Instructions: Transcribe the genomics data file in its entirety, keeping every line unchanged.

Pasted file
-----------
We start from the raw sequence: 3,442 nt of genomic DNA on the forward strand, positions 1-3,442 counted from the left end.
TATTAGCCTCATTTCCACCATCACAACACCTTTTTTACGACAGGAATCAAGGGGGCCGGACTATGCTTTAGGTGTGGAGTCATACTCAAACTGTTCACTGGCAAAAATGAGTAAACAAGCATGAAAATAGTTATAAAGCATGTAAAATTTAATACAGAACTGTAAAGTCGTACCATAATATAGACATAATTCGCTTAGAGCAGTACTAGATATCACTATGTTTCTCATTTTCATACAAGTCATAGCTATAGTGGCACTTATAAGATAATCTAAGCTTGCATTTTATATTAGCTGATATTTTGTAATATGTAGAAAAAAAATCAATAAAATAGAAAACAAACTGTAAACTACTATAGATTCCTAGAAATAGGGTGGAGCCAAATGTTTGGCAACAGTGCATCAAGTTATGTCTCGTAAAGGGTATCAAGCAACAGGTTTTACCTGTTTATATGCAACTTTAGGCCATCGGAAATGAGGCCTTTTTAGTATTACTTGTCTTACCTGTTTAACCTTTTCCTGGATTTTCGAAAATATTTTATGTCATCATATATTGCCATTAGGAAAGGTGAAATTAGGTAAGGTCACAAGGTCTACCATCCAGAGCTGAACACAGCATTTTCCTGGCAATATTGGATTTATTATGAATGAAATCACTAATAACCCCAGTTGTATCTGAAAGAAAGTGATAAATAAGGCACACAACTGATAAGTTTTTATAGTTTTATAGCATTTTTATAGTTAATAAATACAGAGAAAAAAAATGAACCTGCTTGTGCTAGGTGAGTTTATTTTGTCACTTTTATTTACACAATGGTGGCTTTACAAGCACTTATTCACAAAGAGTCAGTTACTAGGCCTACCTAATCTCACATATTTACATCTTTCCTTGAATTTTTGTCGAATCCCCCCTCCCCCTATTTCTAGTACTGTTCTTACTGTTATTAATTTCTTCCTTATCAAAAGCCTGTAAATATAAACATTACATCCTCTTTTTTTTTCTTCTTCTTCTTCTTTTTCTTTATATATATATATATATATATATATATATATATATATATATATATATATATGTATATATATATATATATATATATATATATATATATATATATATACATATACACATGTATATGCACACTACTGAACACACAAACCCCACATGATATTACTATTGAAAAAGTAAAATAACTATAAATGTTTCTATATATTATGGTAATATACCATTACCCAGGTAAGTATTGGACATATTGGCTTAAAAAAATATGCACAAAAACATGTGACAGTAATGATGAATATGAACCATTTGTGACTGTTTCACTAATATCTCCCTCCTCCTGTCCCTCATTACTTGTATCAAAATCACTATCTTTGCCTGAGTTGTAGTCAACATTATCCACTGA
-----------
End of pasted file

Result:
We start from the raw sequence: 3,442 nt of genomic DNA on the forward strand, positions 1-3,442 counted from the left end.
TATTAGCCTCATTTCCACCATCACAACACCTTTTTTACGACAGGAATCAAGGGGGCCGGACTATGCTTTAGGTGTGGAGTCATACTCAAACTGTTCACTGGCAAAAATGAGTAAACAAGCATGAAAATAGTTATAAAGCATGTAAAATTTAATACAGAACTGTAAAGTCGTACCATAATATAGACATAATTCGCTTAGAGCAGTACTAGATATCACTATGTTTCTCATTTTCATACAAGTCATAGCTATAGTGGCACTTATAAGATAATCTAAGCTTGCATTTTATATTAGCTGATATTTTGTAATATGTAGAAAAAAAATCAATAAAATAGAAAACAAACTGTAAACTACTATAGATTCCTAGAAATAGGGTGGAGCCAAATGTTTGGCAACAGTGCATCAAGTTATGTCTCGTAAAGGGTATCAAGCAACAGGTTTTACCTGTTTATATGCAACTTTAGGCCATCGGAAATGAGGCCTTTTTAGTATTACTTGTCTTACCTGTTTAACCTTTTCCTGGATTTTCGAAAATATTTTATGTCATCATATATTGCCATTAGGAAAGGTGAAATTAGGTAAGGTCACAAGGTCTACCATCCAGAGCTGAACACAGCATTTTCCTGGCAATATTGGATTTATTATGAATGAAATCACTAATAACCCCAGTTGTATCTGAAAGAAAGTGATAAATAAGGCACACAACTGATAAGTTTTTATAGTTTTATAGCATTTTTATAGTTAATAAATACAGAGAAAAAAAATGAACCTGCTTGTGCTAGGTGAGTTTATTTTGTCACTTTTATTTACACAATGGTGGCTTTACAAGCACTTATTCACAAAGAGTCAGTTACTAGGCCTACCTAATCTCACATATTTACATCTTTCCTTGAATTTTTGTCGAATCCCCCCTCCCCCTATTTCTAGTACTGTTCTTACTGTTATTAATTTCTTCCTTATCAAAAGCCTGTAAATATAAACATTACATCCTCTTTTTTTTTCTTCTTCTTCTTCTTTTTCTTTATATATATATATATATATATATATATATATATATATATATATATATATATGTATATATATATATATATATATATATATATATATATATATATATACATATACACATGTATATGCACACTACTGAACACACAAACCCCACATGATATTACTATTGAAAAAGTAAAATAACTATAAATGTTTCTATATATTATGGTAATATACCATTACCCAGGTAAGTATTGGACATATTGGCTTAAAAAAATATGCACAAAAACATGTGACAGTAATGATGAATATGAACCATTTGTGACTGTTTCACTAATATCTCCCTCCTCCTGTCCCTCATTACTTGTATCAAAATCACTATCTTTGCCTGAGTTGTAGTCAACATTATCCACTGA